Angela Milne, Suhail Diaz Valderamma and Henrietta Pallos
Angela Milne, Suhail Diaz Valderamma and Henrietta Pallos

Around one-third of lost time offshore can be attributed to materials – for example, equipment being inaccessible when required. While costs remain higher in the North Sea than in equivalent mature basins, this is something industry must action.

One group of talented female professionals at global materials management specialist ASCO is striving to address this imbalance and ‘fix’ the business architecture around offshore operations to help sustain the North Sea as a viable, long-term and competitive environment.

By deploying lean methodology, innovative systems and leveraging data analytics, the business is working with operators to reduce waste and transform efficiency of processes at the heart of the oil and gas industry.

The company’s dedicated Master Lean Six Sigma coach, Henrietta Pallos, is responsible for introducing Lean Six Sigma process improvement methodology which is centred around clients’ business needs and continuous improvement. Suhail Diaz Valderamma is the project manager leading a significant overhaul of an oil major’s materials management operations. Finally, Angela Milne is the business architect and project manager currently undertaking her 12th different business implementation assignment; utilising her 20-plus years’ industry experience.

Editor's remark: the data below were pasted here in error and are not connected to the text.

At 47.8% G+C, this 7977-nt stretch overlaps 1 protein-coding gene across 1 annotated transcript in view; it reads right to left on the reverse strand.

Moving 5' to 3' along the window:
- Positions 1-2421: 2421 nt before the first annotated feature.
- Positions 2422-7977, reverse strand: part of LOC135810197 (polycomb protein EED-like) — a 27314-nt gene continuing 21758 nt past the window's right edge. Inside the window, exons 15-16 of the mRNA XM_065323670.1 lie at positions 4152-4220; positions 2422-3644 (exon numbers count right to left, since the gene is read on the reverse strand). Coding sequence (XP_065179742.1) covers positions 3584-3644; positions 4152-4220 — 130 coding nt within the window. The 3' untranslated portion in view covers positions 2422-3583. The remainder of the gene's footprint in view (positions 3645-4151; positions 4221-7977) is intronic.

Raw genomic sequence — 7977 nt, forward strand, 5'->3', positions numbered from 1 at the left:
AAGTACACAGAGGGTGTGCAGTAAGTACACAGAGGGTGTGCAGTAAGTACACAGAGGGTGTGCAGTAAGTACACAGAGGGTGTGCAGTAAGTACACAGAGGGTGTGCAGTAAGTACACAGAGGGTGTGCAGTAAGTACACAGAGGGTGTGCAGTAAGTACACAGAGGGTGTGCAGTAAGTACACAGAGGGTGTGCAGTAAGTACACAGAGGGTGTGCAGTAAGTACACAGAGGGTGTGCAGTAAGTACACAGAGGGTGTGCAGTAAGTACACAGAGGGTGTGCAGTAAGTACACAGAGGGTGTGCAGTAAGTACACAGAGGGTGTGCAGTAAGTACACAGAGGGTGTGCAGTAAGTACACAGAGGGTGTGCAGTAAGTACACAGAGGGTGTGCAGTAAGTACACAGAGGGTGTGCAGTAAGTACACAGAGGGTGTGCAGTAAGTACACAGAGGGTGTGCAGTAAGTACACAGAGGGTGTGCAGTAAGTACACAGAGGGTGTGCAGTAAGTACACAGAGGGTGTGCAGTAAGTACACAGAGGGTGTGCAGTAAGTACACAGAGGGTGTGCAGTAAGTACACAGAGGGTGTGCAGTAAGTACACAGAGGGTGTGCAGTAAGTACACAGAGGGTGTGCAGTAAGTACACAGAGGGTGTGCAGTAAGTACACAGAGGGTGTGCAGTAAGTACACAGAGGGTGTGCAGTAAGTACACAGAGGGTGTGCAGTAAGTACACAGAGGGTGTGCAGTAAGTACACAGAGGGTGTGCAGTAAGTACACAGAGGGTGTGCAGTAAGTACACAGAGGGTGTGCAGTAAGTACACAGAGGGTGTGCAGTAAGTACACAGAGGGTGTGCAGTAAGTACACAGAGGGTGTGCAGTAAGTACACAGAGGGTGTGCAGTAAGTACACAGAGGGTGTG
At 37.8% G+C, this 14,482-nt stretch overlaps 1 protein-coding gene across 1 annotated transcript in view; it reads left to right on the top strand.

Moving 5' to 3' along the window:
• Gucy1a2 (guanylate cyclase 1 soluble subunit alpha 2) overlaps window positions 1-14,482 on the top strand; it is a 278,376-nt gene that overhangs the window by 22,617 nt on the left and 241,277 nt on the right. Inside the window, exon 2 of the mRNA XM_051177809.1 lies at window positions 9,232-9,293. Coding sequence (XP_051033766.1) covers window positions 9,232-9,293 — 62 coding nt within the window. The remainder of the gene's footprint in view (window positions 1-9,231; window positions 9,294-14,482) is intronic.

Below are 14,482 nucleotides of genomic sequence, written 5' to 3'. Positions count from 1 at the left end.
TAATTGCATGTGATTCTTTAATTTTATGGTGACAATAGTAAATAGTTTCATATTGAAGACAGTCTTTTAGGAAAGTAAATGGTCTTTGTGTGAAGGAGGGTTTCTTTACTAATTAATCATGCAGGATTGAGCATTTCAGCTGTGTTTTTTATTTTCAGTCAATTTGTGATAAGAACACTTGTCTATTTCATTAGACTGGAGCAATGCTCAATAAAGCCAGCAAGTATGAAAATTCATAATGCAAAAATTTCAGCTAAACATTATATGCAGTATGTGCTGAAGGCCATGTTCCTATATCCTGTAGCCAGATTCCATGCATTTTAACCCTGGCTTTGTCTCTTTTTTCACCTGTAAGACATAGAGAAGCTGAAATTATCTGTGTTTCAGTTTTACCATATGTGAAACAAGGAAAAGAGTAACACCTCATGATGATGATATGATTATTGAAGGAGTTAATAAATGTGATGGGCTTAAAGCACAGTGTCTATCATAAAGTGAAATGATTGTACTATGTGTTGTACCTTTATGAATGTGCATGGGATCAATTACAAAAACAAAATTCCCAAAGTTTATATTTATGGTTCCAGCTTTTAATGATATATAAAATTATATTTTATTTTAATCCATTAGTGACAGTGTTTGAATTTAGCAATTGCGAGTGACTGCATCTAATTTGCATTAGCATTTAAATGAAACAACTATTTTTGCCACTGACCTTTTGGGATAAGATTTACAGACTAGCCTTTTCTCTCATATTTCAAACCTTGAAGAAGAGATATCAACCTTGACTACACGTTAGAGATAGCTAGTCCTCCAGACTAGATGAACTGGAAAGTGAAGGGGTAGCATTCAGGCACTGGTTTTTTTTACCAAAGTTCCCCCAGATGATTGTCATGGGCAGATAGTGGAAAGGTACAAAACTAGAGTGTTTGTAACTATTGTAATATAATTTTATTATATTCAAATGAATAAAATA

Working alongside ASCO’s director of warehousing and inventory, Allan Scott, this trio is on a mission to bring a strategic focus to inventory and materials and transform clients’ supply chain practices.

Henrietta said: “To ensure the North Sea is a competitive basin, enhance production efficiency and achieve significant improvement, we need to understand, control and simplify processes before automating them, and through this journey eliminate value leakage throughout the entire supply chain.

“We begin by mapping out each customer journey from a process and technology perspective; studying and analysing their business to identify actual needs, beyond their stated requirements. By establishing overall strategy and objectives for the next few years, we can then align processes towards the pursuit of that goal.”